The venues were given Palestinian-related names in solidarity with the fighters in Gaza. Every stage was lit up with beautiful names like Handala, Intifada, Tadrees, Kafiyyah, Bitiq, Zaitoon, Miftah, Tufan etc. In the heart of the gathering place, meticulously crafted by the artisan’s imagination, the pencil arts showcased on the ground were amazing. The visionary concept of portraying the formidable legacies of women scholars and esteemed leaders of the organization through pencil art on the sidewalk was truly admirable. Every sculpture reflected the courageous liberation dreams of the Quds soldiers and unjustly marginalized Indians. The powerful resonance of “Palestine” and “Intifada” echoed persistently on the stage.
“Handhala,” a cartoon image portraying Palestinian resistance against Israeli occupation, is named after the enduring Handhala plant. Proclaimed by the cartoonist, he remains ten years old until the end of the invasion, symbolizing resilience as the plant reblooms despite being cut or uprooted. Handhala is a powerful symbol of resistance and hope, reflecting the determination to confront and overcome challenges. Each time they sound these words, our thoughts turn to Palestinian cartoonist Naji Al Ali and his creation Handhala—an internationally recognised protest symbol embodying the unwavering determination to face and overcome any challenge, depicted as standing barefoot with both hands behind the back.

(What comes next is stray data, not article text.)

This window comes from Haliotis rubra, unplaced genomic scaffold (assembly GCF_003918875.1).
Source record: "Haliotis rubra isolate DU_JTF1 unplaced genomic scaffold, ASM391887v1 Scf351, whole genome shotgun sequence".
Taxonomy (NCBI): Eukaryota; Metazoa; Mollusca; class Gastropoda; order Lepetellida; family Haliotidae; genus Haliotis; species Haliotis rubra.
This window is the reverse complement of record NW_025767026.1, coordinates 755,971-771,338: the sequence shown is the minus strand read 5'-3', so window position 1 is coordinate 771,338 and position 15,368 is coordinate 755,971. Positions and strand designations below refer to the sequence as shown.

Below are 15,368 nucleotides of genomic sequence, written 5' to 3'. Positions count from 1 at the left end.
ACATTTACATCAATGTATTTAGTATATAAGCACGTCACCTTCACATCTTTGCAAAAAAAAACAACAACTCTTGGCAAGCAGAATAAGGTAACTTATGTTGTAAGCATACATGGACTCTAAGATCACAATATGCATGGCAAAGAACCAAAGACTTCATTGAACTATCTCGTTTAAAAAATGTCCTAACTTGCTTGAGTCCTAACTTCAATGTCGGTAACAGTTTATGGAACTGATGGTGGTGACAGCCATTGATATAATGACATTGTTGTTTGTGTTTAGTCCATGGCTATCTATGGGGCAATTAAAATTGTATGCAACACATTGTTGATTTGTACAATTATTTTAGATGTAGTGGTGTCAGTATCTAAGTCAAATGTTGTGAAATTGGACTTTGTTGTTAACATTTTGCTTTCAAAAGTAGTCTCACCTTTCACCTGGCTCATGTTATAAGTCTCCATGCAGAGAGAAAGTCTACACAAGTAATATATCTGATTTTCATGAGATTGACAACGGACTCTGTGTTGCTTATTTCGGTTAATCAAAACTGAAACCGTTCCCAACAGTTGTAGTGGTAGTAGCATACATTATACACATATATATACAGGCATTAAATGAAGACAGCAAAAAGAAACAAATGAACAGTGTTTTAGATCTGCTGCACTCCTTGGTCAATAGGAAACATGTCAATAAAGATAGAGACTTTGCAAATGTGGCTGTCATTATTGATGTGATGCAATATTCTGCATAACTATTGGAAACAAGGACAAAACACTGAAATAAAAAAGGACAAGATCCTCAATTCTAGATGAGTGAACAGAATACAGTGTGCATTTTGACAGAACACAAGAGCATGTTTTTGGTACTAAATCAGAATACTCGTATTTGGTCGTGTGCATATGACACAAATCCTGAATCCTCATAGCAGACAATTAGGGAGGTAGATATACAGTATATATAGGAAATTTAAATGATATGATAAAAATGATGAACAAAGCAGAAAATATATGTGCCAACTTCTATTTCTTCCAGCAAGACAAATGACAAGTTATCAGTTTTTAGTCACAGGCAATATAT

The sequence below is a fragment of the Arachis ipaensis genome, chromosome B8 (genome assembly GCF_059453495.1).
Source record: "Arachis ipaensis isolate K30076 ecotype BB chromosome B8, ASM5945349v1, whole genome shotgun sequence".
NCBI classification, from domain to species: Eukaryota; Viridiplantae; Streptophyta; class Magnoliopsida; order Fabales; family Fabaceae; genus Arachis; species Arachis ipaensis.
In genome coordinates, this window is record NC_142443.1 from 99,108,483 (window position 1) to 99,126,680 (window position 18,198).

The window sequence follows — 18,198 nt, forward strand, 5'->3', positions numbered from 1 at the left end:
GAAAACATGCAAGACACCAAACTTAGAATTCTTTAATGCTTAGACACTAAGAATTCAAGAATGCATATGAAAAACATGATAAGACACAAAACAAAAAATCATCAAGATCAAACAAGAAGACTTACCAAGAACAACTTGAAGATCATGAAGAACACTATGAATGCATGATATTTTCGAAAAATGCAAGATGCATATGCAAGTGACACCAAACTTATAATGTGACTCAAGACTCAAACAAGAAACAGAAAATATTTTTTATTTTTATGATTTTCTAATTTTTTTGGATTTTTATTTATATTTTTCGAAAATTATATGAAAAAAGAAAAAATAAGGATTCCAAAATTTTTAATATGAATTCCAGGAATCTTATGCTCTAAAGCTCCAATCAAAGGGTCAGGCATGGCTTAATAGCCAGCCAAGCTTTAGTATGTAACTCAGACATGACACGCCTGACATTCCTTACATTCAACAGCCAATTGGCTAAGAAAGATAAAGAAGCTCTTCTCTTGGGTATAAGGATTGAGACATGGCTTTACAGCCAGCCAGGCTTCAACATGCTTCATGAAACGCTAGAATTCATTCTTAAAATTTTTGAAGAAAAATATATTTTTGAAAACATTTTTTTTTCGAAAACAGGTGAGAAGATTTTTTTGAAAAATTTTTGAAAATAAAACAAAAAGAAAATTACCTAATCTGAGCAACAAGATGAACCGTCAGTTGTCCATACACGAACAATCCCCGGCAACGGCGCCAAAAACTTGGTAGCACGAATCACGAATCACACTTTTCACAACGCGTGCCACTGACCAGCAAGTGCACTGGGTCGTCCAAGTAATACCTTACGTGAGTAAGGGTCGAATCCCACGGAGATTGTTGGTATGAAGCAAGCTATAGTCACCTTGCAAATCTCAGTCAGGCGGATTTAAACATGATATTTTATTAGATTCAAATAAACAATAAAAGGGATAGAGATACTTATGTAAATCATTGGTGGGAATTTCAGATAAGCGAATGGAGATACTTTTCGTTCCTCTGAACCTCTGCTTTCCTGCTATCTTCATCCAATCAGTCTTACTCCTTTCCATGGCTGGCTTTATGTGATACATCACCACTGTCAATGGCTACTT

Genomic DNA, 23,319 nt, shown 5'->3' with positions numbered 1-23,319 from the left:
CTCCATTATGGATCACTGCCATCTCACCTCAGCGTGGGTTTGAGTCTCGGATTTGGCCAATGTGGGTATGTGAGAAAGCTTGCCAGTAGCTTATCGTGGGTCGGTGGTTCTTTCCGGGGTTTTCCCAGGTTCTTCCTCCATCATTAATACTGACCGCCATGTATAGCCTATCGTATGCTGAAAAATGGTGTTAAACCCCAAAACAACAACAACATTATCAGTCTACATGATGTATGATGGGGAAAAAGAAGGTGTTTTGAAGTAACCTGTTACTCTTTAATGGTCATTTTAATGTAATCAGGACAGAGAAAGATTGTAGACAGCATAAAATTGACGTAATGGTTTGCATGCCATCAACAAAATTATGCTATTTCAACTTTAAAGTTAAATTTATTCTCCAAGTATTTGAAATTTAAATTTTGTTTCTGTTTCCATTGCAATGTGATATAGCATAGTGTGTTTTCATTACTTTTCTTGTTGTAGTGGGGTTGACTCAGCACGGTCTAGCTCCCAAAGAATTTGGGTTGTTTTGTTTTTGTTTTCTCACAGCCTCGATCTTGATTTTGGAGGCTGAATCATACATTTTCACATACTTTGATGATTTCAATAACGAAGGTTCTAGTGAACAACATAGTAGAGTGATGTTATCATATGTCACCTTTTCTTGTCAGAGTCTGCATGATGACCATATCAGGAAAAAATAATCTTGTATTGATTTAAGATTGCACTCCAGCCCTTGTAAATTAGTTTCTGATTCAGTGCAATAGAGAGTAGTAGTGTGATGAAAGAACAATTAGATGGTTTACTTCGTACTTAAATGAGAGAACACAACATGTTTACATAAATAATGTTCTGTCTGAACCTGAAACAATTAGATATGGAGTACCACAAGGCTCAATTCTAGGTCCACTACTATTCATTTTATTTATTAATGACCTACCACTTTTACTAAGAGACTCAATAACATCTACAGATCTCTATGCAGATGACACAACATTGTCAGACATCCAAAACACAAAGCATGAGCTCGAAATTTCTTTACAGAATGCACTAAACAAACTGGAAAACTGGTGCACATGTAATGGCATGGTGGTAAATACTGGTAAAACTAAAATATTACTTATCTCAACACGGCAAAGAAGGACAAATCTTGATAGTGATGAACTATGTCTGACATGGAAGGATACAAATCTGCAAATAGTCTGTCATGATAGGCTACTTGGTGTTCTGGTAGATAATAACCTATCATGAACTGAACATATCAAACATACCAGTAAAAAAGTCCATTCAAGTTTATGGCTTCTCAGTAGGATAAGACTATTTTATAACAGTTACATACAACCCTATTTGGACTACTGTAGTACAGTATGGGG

The two days of the ‘Discurso Muslima’ campus conference organized by GIO Kerala, focusing on “Raising self-esteem through the strength of faith,” witnessed unforgettable moments and diverse experiences. Emphasizing GIO’s solidarity with those unjustly marginalized, they rose as survivors of severe injustice and representatives of families during the session titled “Resilient Voices: Tales of Resistance.” Sharjeel Usmani, Sidheeq Kappan, Raziq Raheem, Muhammed Rabiyath, PS Abdul Karim, Raihana Kappan, Najeeba VH, Adv. Subeer Naha and Allan Shuhaib participated in the solidarity session, echoing the voices of those denied justice.